Castleton University student Jessica Ralston and Assistant Professor of Biology Dr. Christine Palmer could be found 200 feet above the ground this past holiday break, as they visited the jungles of Panama for research.
While the rest of the world welcomed in the New Year, the professor-student pair joined a Dartmouth College-based research group to Barro Colorado, an island in the middle of the Panama Canal, to collect and study katydids, an insect similar to crickets.
“This is our pilot study right now to get an idea of what we can do and if our methods are successful we’ll be able to continue and build a bigger base of data,” said Ralston, a junior Biology major concentrating in Ecological and Evolutionary Studies.
Working alongside Dr. Laurel Symes in collaboration with Dr. Hannah ter Hofstede, the lead investigators at Dartmouth, the grant-based partnership allowed the group to live and work at a Smithsonian Tropical Research Institute.
Katydids range from one to six inches in size, and unlike their cousins in North America who make calls to their mates for hours on end, the katydids in the tropics speak for about only two seconds a night.
“They don't speak that much because there’s a lot more predators to prey on them, so what we think is that if we can get an idea of their diet, that will give us a clue where they might exist in the forest,” said Ralston.
The goal of the research was to study DNA from the digestive tract of various sized and shaped katydids and determine where they are living, through what they eat.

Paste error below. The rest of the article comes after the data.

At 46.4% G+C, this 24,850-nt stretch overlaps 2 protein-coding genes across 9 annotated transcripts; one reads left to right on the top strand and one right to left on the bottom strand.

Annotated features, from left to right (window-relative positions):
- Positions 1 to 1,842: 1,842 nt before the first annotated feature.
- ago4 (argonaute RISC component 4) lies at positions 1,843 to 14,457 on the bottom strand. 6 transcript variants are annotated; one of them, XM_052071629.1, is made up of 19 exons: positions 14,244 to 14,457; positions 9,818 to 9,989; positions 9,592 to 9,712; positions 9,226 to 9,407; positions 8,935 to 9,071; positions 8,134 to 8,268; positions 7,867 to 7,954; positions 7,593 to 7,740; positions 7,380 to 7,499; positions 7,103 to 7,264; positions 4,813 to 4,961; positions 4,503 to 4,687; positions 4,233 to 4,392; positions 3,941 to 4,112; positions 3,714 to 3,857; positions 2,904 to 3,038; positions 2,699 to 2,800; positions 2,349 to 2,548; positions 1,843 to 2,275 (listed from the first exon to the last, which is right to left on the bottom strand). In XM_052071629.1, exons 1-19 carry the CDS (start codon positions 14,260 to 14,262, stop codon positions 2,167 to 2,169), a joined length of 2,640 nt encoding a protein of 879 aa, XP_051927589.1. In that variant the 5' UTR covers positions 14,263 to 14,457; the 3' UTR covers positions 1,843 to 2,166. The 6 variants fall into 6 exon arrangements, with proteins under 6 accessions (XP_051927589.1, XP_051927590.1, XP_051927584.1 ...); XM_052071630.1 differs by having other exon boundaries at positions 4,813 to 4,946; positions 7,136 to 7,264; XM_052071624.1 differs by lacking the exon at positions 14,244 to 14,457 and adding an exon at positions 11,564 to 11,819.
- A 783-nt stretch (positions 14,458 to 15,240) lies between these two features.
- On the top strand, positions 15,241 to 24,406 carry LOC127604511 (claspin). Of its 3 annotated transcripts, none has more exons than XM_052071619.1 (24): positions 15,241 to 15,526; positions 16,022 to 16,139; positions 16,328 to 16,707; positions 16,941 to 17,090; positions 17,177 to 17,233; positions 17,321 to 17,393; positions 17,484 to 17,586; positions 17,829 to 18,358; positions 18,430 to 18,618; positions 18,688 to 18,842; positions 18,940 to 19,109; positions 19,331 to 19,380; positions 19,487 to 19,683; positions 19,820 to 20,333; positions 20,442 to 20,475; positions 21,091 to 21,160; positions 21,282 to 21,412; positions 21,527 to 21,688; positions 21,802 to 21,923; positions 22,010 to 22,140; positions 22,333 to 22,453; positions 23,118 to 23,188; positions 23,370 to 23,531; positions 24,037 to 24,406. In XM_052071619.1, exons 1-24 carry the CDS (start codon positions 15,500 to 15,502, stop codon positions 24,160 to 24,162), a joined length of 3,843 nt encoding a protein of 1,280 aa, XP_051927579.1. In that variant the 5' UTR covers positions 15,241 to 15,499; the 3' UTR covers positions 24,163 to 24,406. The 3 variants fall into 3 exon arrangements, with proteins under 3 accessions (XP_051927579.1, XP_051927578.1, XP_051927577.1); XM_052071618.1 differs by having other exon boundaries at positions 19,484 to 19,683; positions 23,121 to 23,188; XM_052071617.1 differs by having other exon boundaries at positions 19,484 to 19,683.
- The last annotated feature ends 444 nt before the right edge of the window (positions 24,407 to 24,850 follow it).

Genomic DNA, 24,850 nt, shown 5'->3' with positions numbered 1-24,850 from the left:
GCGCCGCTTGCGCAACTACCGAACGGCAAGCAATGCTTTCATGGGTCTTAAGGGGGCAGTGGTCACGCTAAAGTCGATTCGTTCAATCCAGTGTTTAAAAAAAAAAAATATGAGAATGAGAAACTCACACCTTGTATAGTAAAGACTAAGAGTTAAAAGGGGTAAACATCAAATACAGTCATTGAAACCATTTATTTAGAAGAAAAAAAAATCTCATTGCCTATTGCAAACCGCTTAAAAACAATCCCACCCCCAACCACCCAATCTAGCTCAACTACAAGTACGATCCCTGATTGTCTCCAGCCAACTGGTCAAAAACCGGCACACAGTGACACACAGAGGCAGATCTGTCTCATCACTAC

“Our goal is to extract DNA from their stomachs then we get into really hard-core science,” said Ralston, who hopes that this information will hint at how katydids find mates with little verbal communication. “We then amplify the DNA and will pretty much be able to figure out what type of plant species they are specifically eating.”
While the researchers from Dartmouth focused on the behaviors of these insects, Palmer and Ralston were tasked with adding a molecular component to the research.
Ralston was able to make the trip through Castleton’s Faculty-Student Research grant. The opportunity was not only a learning experience, but her involvement could open many doors in her desired field of work.
“She's killed it in her classes, she’s a phenomenal student and she has the perfect mental outlook for this,” said Palmer. “The research experience is what gets our students into jobs and into future career paths because that’s what people are looking for.”
As the project continues, the frozen katydids were brought back from Panama and will be studied by the pair here at Castleton with reagents provided by Dartmouth.